However, critics of the government’s plan say it’s only another level of a deliberate clampdown on freedom of expression.
With African Governments having learned from the experience of the Arab Spring when activists used social media to mobilise opposition against repressive regimes, critics say that is what worries the Sierra Leone government especially with crucial elections in 17 months.
Executive Director of the Society for Democratic Initiative, Emmanuel Saffa Abdullai says the move is just a nonstarter. He said besides the lamentable “backward” trend such a move would put Sierra Leone’s democratic journey on, it’s realistically impossible to achieve it.
Government, he argued, should be thinking of reviewing the criminal libel law and not to bring further legislation that seeks to muzzle free expression.
Abdullai also laughed off suggestions that Facebook had agreed to help the Sierra Leone authorities track down people found to be wanting for alleged social media abuse. He said the social media group had not even cooperated with the FBI in the US, let alone Sierra Leone.
“I think it’s just small mindedness. People think so little sometimes, thinking that because they control Sierra Leoneans in the manner in which they have been doing they can just control anything.”
Internet Exchange Point
Sierra Leone currently has no specific laws governing the use of social media. The government has however used existing laws to prosecute cases relating to alleged social media abuse.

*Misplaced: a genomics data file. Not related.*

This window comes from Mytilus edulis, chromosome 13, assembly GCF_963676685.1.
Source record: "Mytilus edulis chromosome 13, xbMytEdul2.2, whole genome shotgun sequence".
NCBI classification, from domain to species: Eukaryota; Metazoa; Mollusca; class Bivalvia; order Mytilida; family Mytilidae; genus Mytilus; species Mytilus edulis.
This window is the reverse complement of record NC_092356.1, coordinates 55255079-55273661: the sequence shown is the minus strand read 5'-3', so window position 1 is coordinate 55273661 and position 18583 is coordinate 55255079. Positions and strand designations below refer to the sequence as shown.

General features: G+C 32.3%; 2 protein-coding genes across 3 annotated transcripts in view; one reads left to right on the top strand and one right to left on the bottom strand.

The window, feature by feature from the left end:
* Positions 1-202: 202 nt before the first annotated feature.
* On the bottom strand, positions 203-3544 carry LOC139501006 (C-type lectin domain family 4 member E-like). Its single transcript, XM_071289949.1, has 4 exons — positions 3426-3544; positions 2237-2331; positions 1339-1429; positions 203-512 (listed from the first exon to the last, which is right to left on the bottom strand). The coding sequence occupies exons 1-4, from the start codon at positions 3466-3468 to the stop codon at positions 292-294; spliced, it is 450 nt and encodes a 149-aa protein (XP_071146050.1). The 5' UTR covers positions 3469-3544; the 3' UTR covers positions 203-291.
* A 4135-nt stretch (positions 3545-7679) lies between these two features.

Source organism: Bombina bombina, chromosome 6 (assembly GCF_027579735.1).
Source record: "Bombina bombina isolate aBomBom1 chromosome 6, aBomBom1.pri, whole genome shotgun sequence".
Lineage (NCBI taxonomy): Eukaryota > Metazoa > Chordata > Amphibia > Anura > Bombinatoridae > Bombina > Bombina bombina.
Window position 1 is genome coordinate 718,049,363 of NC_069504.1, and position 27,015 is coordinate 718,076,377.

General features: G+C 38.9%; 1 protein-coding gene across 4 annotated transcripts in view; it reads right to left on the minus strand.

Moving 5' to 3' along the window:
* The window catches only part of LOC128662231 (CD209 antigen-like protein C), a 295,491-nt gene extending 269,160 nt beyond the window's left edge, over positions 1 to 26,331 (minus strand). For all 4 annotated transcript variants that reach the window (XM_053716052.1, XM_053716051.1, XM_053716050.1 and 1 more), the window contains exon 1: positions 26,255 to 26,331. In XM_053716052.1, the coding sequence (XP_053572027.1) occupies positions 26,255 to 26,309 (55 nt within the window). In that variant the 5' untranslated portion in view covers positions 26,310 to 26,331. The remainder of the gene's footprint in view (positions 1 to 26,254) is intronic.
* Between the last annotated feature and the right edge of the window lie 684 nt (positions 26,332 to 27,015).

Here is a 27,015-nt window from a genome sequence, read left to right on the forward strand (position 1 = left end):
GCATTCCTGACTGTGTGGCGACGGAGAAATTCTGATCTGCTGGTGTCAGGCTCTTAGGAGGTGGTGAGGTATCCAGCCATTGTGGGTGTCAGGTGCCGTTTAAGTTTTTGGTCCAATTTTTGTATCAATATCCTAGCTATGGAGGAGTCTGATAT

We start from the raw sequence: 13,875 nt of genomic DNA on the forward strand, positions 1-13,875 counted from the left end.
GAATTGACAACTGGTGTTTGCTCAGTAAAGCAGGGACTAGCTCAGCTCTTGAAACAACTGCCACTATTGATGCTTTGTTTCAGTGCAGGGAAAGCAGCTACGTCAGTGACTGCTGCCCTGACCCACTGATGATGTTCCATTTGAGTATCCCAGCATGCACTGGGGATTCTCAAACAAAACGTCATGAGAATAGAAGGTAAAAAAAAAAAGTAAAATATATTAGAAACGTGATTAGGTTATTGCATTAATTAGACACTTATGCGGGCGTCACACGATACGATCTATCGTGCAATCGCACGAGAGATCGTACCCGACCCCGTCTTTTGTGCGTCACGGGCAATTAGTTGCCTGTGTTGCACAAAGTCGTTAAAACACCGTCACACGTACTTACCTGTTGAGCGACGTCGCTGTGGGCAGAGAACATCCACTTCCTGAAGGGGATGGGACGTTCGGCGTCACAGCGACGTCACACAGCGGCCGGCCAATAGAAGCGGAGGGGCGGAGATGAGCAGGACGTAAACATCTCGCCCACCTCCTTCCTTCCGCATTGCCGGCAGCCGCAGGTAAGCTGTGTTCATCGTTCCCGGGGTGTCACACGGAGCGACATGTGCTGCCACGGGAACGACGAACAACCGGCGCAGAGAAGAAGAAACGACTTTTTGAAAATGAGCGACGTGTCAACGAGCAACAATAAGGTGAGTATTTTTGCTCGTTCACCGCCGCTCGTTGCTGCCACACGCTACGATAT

In April last year, a man was put on trial and jailed on charges of insulting President Ernest Bai Koroma on Whatsapp, according to an Amnesty International report.
In 2014, another man was charged with libel over remarks directed at then Vice President, Samuel Sam-Sumana.
Presently a magistrate court in Freetown, presided over by Binneh Kamara, is hearing a case involving charges of incitement, defamatory libel, publication of false news and insulting conduct against the Minister of Works and Infrastructure, Kemo Sesay. The accused, Abdul Ajasco Bangura, is said to have made the publications on Whatsapp.
Abdullai says while social media has, admittedly, its own ramifications, it has broadened the political landscape and civic participation, and fears this action by the government will reverse that.
“When you come out with a law blazing to control social media you basically send a chilling effect out to the public that you cannot now go on Facebook and Whatsapp and criticise government” he says.
NATCOM said it would publish its regulations in two weeks time to be presented to the minister of information and communication, for onward presentation to cabinet.
A cabinet paper will result into a policy, which will make the basis for a legislation, according to Kuyateh.
And as part of this mega plan, the telecoms regulator says plans to establish an Internet Exchange Point (IXP) in the country are at an advance stage.
An IXP is the infrastructure through which internet service providers and content delivery networks exchange internet traffic.
Kuyateh says the exchange point will also provide a platform wherein they will be able to do some kind of monitoring. He explains that certain key words will be monitored and when reportedly used they will be flagged and action taken against the person.